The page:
5. Experience all the seasons before passing judgement – The Seasons of Life from Happiness is a Lifestyle. This blog is Lexy’s personal journey to create more gratitude, inspiration and happiness in her own life. I really loved this post which encourages us to make sure we don’t judge a person or situation after seeing only one, negative side. Seeing a tree in winter does not give any indication of its beauty in spring.

6. Don’t talk change, make changeWhat If … from Resolve to Give. This blog is about Eric’s pledge to keep the giving spirit of Christmas alive all year long. It’s inspiring to read about how he is actively living out the change he wants to see in the world.

7. Give yourself more credit and remember the big picture – Doing Something Right from Bye Bye Bitters. This blog is an honest, funny, thoughtful account of Helena’s quest for happiness and self-acceptance. This post is a reminder of how we can all be our own worst critic and come up with a million ways in which we aren’t “good enough”, but really when we look at the big picture we are probably doing a lot of things right.

8. It takes time and effort to create consistent happinessLost My Way from Cure My Toxic Mind. A blog about one woman’s journey to free herself from negative thoughts. Even when we know in theory that happiness is created and not found, it takes time and dedication to learn how to put this into practice.

9. Little acts of compassion can change the world – Random Acts of Kindness: Keep it Simple from The Naked Conscience. In this blog Rachel discusses her own experiences in trying to bridge the gap between good intentions and actually doing good deeds. I love the quote by Chris Abani this post focuses on: “The world is never saved in grand messianic gestures but in the simple accumulation of gentle, soft, almost invisible acts of compassion, everyday acts of compassion.”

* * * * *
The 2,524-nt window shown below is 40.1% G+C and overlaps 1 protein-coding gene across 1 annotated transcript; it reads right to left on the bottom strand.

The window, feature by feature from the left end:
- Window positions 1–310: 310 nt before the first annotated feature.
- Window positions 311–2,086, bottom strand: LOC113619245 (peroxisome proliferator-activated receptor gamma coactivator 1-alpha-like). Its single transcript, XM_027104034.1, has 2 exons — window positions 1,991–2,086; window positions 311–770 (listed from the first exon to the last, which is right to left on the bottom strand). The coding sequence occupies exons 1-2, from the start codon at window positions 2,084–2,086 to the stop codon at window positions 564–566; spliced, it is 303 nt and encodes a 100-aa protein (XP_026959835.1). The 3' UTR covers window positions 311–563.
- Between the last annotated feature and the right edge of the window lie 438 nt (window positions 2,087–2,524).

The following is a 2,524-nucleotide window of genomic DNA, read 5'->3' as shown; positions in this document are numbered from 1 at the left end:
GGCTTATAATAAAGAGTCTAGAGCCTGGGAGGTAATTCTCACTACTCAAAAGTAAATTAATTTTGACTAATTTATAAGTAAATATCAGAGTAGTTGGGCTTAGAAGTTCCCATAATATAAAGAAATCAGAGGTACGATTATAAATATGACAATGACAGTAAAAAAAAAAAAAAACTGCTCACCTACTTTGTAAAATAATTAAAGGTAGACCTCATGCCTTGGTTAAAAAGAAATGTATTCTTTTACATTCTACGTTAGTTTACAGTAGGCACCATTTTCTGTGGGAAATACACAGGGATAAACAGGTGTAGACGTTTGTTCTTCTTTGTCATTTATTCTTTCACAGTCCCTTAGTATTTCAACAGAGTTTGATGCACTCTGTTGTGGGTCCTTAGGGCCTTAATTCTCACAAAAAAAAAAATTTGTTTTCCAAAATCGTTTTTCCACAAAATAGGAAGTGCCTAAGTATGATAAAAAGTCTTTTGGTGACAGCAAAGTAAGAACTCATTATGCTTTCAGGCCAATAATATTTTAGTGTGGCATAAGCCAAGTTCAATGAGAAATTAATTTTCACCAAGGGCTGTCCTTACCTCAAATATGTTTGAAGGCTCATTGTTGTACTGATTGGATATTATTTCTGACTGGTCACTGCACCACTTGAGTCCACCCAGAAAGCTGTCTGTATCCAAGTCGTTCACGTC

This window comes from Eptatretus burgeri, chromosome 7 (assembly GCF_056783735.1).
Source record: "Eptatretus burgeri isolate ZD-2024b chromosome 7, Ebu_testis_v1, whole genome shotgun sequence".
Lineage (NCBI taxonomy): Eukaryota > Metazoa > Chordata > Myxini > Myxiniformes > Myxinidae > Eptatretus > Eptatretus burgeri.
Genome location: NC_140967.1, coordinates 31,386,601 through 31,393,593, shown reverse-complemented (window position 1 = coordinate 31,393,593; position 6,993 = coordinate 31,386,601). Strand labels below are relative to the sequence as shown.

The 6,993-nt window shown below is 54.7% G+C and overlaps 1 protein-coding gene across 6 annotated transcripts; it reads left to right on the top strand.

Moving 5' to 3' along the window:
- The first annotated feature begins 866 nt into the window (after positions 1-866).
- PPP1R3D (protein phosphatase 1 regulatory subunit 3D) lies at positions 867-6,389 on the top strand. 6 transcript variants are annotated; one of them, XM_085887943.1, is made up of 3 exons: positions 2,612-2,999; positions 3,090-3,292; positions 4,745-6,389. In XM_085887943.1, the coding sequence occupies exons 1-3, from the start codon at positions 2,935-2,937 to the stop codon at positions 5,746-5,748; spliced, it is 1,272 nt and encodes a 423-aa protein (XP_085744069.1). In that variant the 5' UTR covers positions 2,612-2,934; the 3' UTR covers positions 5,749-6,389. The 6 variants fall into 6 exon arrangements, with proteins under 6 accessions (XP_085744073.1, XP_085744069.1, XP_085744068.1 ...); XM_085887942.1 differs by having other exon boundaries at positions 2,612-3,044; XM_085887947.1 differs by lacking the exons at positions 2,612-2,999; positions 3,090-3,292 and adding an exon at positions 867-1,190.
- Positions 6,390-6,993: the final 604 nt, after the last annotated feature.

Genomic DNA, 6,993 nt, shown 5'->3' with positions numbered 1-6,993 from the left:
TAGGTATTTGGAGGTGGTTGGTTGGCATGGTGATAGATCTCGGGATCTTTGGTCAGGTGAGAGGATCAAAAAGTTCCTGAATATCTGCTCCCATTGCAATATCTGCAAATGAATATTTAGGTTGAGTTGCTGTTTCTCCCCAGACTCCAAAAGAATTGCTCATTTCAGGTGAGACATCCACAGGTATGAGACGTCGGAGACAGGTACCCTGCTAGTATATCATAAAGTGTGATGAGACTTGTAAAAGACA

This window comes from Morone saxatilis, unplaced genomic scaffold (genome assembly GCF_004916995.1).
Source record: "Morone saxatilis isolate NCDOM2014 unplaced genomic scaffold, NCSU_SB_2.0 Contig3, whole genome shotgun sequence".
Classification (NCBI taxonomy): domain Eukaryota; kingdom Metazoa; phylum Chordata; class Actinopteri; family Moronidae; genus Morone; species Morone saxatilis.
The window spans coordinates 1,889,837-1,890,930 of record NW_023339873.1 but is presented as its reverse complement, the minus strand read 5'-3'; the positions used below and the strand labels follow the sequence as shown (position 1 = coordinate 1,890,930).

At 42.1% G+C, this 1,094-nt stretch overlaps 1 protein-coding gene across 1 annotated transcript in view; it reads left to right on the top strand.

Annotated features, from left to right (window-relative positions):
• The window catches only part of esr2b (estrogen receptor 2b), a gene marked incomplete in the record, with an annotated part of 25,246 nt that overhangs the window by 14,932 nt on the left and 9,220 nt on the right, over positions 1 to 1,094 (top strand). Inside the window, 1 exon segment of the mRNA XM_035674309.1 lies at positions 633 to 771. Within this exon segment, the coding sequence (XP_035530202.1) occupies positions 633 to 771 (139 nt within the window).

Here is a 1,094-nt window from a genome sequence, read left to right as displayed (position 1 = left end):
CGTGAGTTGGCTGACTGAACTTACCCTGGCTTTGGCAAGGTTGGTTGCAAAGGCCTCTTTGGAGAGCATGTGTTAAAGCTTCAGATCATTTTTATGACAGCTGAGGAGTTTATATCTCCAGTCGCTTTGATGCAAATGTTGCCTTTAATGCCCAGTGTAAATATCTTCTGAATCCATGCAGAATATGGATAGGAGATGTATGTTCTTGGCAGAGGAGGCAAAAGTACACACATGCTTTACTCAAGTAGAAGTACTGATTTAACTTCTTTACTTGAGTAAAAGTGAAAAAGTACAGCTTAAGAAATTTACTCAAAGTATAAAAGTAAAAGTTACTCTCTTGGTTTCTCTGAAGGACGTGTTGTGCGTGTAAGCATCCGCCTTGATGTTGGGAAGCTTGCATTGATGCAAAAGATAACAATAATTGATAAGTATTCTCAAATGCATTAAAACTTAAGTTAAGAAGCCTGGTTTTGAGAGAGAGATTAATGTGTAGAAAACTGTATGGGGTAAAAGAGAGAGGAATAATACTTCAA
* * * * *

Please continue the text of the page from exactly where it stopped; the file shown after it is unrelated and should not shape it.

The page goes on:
10. Accept nothing less than a fabulous lifeI can deal with aging but I can’t dig an ‘average’ existence from The Fab Life Project. This is an amazingly motivational blog that challenges us to question everything and develop an unwavering self-belief that we deserve to live our best life.

I'm a sucker for romance… (via Happiness is a Lifestyle)

This has to be one of the most adorable, creative, most awesome marriage proposal's I've ever seen. Too cute! … Read More

via Happiness is a Lifestyle

Survival of the Kindest?

When I think of human evolution the first thing that usually comes to mind is the phrase “survival of the fittest”, and with it the assumption that human beings are hard-wired to be selfish in order to survive. But apparently this was not Charles Darwin’s phrase or even his theory. In fact, a lesser known element of Darwin’s theory was that sympathy is the strongest human instinct and one of the main reasons we have been so successful as a species. Modern scientists are building on this idea, studying the way in which our compassion, altruism and nurturing traits can make us healthier, more resilient and more respected.*